Equality for values -- new analysis, same conclusion
brian.goetz at oracle.com
Tue Aug 20 20:09:25 UTC 2019
The latest proposal at the tip of this thread lands in the following place for the LANGUAGE:
- Totalize `==` over all types to mean SAME== (as it already does for all existing types today);
- Totalize `.equals()` over all types to mean EQ==, which means adding primitives to the .equals() game
The result is two total equivalence relations, each with semantics that are useful in some situations. At the same time, we can start to discourage excessive use of Object== if the compiler can’t prove that both operands are identity class instances, by issuing warnings.
Now, that leaves the question of what to do in the VM, and how to bridge the two (via the translation strategy.) For the purposes of this message, we’ll assume the first of the two paths, where V <: Object.
> If we say that == is substitutability, we still have the option to translate == to something other than ACMP. Which means that existing binaries (and likely, binaries recompiled with —source 8) will still use ACMP. If we give ACMP the “false if value” interpretation, then existing classifies (which mostly use == as a fast-path check) will still work, as those tests should be backed up with .equals(), though they may suffer performance changes on recompilation. This is an uncomfortable compromise, but is worth considering. Down this route, ACMP has a much narrower portfolio, as we would not use it in translating most Object== unless we were sure we were dealing with identityful types.
Currently, Object== translates to ACMP byte codes, which have ID== semantics. The VM folks understandably want to avoid perturbing ACMP, especially for legacy code. We have the option to translate Object== differently between (say) —target 14 and —target 15, where we translate to ACMP for pre-valhalla language levels and to something else for post, where ACMP retains the “false if either operand is a value” semantics, and the new target means “SAME==“. This is a tradeoff between not creating performance potholes for legacy code which does not use values, and creating a discontinuous behavior when migrating old code forward. It means code compiled for later JVMs will use a more refined implementation of Object==. If we believe its acceptable to return false always, it should also be acceptable to return false _sometimes_ but return true when the two values are not externally distinguishable.)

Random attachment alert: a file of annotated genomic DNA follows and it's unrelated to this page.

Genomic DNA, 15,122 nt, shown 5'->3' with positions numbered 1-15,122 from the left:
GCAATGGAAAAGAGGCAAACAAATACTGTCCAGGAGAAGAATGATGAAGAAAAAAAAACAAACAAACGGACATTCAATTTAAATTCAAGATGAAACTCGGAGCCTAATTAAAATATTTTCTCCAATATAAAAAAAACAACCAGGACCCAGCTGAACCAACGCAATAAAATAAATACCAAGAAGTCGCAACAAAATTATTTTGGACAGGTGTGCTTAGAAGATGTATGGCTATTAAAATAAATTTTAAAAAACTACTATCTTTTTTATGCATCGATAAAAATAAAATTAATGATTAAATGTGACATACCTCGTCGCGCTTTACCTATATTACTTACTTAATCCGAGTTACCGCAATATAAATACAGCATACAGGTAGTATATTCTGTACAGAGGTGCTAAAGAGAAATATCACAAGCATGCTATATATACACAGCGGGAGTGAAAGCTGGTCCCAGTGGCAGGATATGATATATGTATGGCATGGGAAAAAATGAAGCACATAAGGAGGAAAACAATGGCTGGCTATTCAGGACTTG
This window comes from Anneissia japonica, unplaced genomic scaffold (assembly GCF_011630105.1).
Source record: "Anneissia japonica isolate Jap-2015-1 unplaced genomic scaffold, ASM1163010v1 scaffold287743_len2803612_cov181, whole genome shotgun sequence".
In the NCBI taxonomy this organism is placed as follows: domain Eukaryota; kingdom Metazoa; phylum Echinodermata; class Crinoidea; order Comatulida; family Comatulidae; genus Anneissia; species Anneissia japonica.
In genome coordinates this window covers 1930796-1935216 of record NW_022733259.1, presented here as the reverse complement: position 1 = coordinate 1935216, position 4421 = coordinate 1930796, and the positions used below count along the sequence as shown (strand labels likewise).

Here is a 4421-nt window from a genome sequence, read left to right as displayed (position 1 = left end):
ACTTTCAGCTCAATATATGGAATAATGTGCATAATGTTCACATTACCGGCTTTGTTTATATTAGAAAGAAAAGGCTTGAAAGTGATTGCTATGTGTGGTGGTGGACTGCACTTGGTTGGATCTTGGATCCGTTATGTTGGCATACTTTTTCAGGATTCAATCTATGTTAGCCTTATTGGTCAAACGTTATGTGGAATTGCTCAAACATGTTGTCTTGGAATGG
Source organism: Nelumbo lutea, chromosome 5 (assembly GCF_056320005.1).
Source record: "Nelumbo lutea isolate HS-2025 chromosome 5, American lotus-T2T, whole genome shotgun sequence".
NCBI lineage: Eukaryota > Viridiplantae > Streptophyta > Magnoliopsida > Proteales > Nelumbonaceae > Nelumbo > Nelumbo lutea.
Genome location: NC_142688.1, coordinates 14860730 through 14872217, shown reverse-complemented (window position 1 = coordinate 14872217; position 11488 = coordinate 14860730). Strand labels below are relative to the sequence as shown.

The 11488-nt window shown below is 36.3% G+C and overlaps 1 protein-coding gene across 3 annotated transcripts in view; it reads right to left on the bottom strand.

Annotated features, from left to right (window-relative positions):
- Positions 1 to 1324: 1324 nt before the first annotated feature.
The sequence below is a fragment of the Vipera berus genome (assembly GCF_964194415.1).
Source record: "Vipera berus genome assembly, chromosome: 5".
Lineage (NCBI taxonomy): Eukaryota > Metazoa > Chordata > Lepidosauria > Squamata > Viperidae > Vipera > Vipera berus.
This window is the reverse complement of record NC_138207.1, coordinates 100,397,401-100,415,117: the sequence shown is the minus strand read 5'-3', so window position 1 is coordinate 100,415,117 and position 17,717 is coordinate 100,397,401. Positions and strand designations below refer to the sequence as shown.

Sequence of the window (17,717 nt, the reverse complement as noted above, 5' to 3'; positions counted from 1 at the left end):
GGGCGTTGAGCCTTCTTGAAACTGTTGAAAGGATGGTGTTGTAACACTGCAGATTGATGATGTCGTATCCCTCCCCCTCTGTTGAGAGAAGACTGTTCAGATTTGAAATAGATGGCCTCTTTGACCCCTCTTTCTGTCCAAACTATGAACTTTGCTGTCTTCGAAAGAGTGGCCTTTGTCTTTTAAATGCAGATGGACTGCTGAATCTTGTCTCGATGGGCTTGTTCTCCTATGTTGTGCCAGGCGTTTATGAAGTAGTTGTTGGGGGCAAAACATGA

Cue Dan to say: “OK, do we have benchmarks that differentiate between the “false if value” and “deep == if value” options? Do we have reason to believe that the former is better enough to risk the discontinuity?
Assuming the benchmarks bear out the sense of doing so, where we end up is that ACMP becomes the ID== operator, and we move the SAME== operator somewhere else (either to a new byte code, or an intensified static method.)
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